How it works: New state law restricts rail-related crossings to reduce injuries, death

Texas has tightened its rail-crossing laws after ranking second in the nation for rail-related pedestrian fatalities and injuries in 2018.

The ranking comes from the Federal Railroad Administration, which found 1,050 rail-related casualties nation-wide in 2018. Texas accounted for 82 of those, the data showed. That total was broken down into 36 fatalities and 46 injuries, the data showed.

Texas House Bill 2775 prohibits pedestrians at rail crossings from passing in front of, under, between or through the rail cars of moving and stationary trains. The bill went into effect Sept. 1.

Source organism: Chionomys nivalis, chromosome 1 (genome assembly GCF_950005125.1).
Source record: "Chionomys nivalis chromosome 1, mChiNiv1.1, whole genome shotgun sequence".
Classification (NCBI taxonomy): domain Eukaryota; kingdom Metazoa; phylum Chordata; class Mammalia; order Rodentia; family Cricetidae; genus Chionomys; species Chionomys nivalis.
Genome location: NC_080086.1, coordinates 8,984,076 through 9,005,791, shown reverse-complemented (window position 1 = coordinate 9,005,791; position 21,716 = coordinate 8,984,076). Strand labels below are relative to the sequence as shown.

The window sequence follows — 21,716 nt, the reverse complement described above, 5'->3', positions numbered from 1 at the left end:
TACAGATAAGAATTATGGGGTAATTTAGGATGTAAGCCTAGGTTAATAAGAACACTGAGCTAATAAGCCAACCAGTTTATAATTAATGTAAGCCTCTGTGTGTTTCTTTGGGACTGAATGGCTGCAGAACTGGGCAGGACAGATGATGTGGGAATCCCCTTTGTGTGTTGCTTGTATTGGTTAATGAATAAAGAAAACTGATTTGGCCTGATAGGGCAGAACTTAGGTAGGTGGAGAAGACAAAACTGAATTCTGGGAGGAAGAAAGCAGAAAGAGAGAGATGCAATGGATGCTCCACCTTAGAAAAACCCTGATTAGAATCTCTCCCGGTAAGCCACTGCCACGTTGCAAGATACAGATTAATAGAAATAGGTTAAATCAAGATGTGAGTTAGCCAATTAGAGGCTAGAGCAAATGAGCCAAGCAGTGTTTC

The state had no previous rail-crossing laws for pedestrians, according to the Texas Department of Transportation. State Rep. Matt Krause, R-Fort Worth, authored the bill, and state Sen. Kelly Hancock, R-North Richland Hills, was a sponsor.

More information on transportation-related bills passed during the 86th Legislature have been published in TxDOT’s legislative summary, which is available on the agency’s website.
By Gavin Pugh
Gavin has reported for Community Impact Newspaper since June 2017. His beat has included Dallas Area Rapid Transit, public and higher education, school and municipal governments and more. He now serves as the editor of the Grapevine, Colleyville, Southlake edition.


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